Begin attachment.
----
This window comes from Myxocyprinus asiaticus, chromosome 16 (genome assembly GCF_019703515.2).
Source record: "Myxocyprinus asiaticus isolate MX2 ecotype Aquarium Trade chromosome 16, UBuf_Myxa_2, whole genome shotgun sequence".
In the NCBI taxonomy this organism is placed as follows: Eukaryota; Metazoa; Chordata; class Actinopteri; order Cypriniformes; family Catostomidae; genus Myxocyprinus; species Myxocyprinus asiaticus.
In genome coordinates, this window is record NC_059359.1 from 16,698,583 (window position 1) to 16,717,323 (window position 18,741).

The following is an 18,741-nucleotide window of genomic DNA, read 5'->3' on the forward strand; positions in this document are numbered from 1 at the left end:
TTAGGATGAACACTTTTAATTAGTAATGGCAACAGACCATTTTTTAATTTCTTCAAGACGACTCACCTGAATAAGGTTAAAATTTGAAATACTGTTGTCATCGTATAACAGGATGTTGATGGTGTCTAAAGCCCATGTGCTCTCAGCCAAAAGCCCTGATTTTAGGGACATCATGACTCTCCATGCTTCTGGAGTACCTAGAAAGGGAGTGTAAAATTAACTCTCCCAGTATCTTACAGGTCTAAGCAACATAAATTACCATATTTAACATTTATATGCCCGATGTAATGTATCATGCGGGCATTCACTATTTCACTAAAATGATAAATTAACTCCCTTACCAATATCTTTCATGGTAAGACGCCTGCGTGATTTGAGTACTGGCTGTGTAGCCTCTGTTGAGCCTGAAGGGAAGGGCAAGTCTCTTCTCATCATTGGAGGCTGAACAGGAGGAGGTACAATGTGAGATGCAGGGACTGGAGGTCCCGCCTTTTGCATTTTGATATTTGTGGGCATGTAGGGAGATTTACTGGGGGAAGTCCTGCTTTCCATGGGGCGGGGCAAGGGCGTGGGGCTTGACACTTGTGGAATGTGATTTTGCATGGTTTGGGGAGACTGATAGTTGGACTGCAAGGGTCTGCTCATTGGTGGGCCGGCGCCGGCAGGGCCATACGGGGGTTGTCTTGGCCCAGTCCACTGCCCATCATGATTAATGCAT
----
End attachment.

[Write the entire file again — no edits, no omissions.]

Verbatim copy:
This window comes from Myxocyprinus asiaticus, chromosome 16 (genome assembly GCF_019703515.2).
Source record: "Myxocyprinus asiaticus isolate MX2 ecotype Aquarium Trade chromosome 16, UBuf_Myxa_2, whole genome shotgun sequence".
In the NCBI taxonomy this organism is placed as follows: Eukaryota; Metazoa; Chordata; class Actinopteri; order Cypriniformes; family Catostomidae; genus Myxocyprinus; species Myxocyprinus asiaticus.
In genome coordinates, this window is record NC_059359.1 from 16,698,583 (window position 1) to 16,717,323 (window position 18,741).

The following is an 18,741-nucleotide window of genomic DNA, read 5'->3' on the forward strand; positions in this document are numbered from 1 at the left end:
TTAGGATGAACACTTTTAATTAGTAATGGCAACAGACCATTTTTTAATTTCTTCAAGACGACTCACCTGAATAAGGTTAAAATTTGAAATACTGTTGTCATCGTATAACAGGATGTTGATGGTGTCTAAAGCCCATGTGCTCTCAGCCAAAAGCCCTGATTTTAGGGACATCATGACTCTCCATGCTTCTGGAGTACCTAGAAAGGGAGTGTAAAATTAACTCTCCCAGTATCTTACAGGTCTAAGCAACATAAATTACCATATTTAACATTTATATGCCCGATGTAATGTATCATGCGGGCATTCACTATTTCACTAAAATGATAAATTAACTCCCTTACCAATATCTTTCATGGTAAGACGCCTGCGTGATTTGAGTACTGGCTGTGTAGCCTCTGTTGAGCCTGAAGGGAAGGGCAAGTCTCTTCTCATCATTGGAGGCTGAACAGGAGGAGGTACAATGTGAGATGCAGGGACTGGAGGTCCCGCCTTTTGCATTTTGATATTTGTGGGCATGTAGGGAGATTTACTGGGGGAAGTCCTGCTTTCCATGGGGCGGGGCAAGGGCGTGGGGCTTGACACTTGTGGAATGTGATTTTGCATGGTTTGGGGAGACTGATAGTTGGACTGCAAGGGTCTGCTCATTGGTGGGCCGGCGCCGGCAGGGCCATACGGGGGTTGTCTTGGCCCAGTCCACTGCCCATCATGATTAATGCAT